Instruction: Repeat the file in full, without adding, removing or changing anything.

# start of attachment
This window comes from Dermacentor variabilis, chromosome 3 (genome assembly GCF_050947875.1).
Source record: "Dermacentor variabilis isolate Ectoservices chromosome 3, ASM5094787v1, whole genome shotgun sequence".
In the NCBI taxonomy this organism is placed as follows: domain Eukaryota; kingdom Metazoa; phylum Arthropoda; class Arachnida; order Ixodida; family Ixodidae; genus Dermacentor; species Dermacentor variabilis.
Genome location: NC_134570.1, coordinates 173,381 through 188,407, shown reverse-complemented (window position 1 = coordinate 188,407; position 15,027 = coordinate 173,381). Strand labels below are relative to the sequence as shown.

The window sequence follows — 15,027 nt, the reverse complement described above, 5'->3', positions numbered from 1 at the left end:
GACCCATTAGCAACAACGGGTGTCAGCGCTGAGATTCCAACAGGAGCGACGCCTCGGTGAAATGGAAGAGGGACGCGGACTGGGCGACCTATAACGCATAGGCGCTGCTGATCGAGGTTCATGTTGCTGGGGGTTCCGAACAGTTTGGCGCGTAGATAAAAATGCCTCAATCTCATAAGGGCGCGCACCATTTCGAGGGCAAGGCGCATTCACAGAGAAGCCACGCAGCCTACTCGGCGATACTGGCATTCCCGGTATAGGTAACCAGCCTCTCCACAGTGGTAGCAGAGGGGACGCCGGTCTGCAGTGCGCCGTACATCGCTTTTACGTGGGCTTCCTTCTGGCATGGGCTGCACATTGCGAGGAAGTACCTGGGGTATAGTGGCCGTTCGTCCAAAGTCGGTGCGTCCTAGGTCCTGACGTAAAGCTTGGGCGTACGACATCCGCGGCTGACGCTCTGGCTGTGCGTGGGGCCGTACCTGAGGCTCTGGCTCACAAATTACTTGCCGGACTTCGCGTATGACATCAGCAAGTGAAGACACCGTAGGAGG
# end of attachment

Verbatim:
This window comes from Dermacentor variabilis, chromosome 3 (genome assembly GCF_050947875.1).
Source record: "Dermacentor variabilis isolate Ectoservices chromosome 3, ASM5094787v1, whole genome shotgun sequence".
In the NCBI taxonomy this organism is placed as follows: domain Eukaryota; kingdom Metazoa; phylum Arthropoda; class Arachnida; order Ixodida; family Ixodidae; genus Dermacentor; species Dermacentor variabilis.
Genome location: NC_134570.1, coordinates 173,381 through 188,407, shown reverse-complemented (window position 1 = coordinate 188,407; position 15,027 = coordinate 173,381). Strand labels below are relative to the sequence as shown.

The window sequence follows — 15,027 nt, the reverse complement described above, 5'->3', positions numbered from 1 at the left end:
GACCCATTAGCAACAACGGGTGTCAGCGCTGAGATTCCAACAGGAGCGACGCCTCGGTGAAATGGAAGAGGGACGCGGACTGGGCGACCTATAACGCATAGGCGCTGCTGATCGAGGTTCATGTTGCTGGGGGTTCCGAACAGTTTGGCGCGTAGATAAAAATGCCTCAATCTCATAAGGGCGCGCACCATTTCGAGGGCAAGGCGCATTCACAGAGAAGCCACGCAGCCTACTCGGCGATACTGGCATTCCCGGTATAGGTAACCAGCCTCTCCACAGTGGTAGCAGAGGGGACGCCGGTCTGCAGTGCGCCGTACATCGCTTTTACGTGGGCTTCCTTCTGGCATGGGCTGCACATTGCGAGGAAGTACCTGGGGTATAGTGGCCGTTCGTCCAAAGTCGGTGCGTCCTAGGTCCTGACGTAAAGCTTGGGCGTACGACATCCGCGGCTGACGCTCTGGCTGTGCGTGGGGCCGTACCTGAGGCTCTGGCTCACAAATTACTTGCCGGACTTCGCGTATGACATCAGCAAGTGAAGACACCGTAGGAGG